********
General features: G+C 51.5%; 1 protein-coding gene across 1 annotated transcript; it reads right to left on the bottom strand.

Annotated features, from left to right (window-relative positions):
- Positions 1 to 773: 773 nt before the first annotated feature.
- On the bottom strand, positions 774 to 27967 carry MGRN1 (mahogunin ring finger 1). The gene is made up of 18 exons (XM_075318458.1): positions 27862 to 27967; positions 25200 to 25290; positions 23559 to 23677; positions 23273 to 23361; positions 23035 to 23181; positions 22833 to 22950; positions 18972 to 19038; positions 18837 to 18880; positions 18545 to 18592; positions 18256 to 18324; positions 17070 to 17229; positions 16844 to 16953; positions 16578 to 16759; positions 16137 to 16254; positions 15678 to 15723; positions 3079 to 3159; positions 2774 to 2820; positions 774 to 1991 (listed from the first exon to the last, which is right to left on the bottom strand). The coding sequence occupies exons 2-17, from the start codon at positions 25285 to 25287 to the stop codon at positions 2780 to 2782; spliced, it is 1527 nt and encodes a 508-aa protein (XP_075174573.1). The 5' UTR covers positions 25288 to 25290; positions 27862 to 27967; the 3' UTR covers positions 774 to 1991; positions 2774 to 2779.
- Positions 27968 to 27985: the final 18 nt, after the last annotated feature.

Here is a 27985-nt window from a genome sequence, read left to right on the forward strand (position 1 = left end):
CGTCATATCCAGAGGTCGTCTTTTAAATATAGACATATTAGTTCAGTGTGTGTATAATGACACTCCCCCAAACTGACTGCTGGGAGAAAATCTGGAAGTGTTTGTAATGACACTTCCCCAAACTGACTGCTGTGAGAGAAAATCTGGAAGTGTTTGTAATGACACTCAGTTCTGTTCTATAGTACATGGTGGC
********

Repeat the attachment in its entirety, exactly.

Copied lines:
General features: G+C 51.5%; 1 protein-coding gene across 1 annotated transcript; it reads right to left on the bottom strand.

Annotated features, from left to right (window-relative positions):
- Positions 1 to 773: 773 nt before the first annotated feature.
- On the bottom strand, positions 774 to 27967 carry MGRN1 (mahogunin ring finger 1). The gene is made up of 18 exons (XM_075318458.1): positions 27862 to 27967; positions 25200 to 25290; positions 23559 to 23677; positions 23273 to 23361; positions 23035 to 23181; positions 22833 to 22950; positions 18972 to 19038; positions 18837 to 18880; positions 18545 to 18592; positions 18256 to 18324; positions 17070 to 17229; positions 16844 to 16953; positions 16578 to 16759; positions 16137 to 16254; positions 15678 to 15723; positions 3079 to 3159; positions 2774 to 2820; positions 774 to 1991 (listed from the first exon to the last, which is right to left on the bottom strand). The coding sequence occupies exons 2-17, from the start codon at positions 25285 to 25287 to the stop codon at positions 2780 to 2782; spliced, it is 1527 nt and encodes a 508-aa protein (XP_075174573.1). The 5' UTR covers positions 25288 to 25290; positions 27862 to 27967; the 3' UTR covers positions 774 to 1991; positions 2774 to 2779.
- Positions 27968 to 27985: the final 18 nt, after the last annotated feature.

Here is a 27985-nt window from a genome sequence, read left to right on the forward strand (position 1 = left end):
CGTCATATCCAGAGGTCGTCTTTTAAATATAGACATATTAGTTCAGTGTGTGTATAATGACACTCCCCCAAACTGACTGCTGGGAGAAAATCTGGAAGTGTTTGTAATGACACTTCCCCAAACTGACTGCTGTGAGAGAAAATCTGGAAGTGTTTGTAATGACACTCAGTTCTGTTCTATAGTACATGGTGGC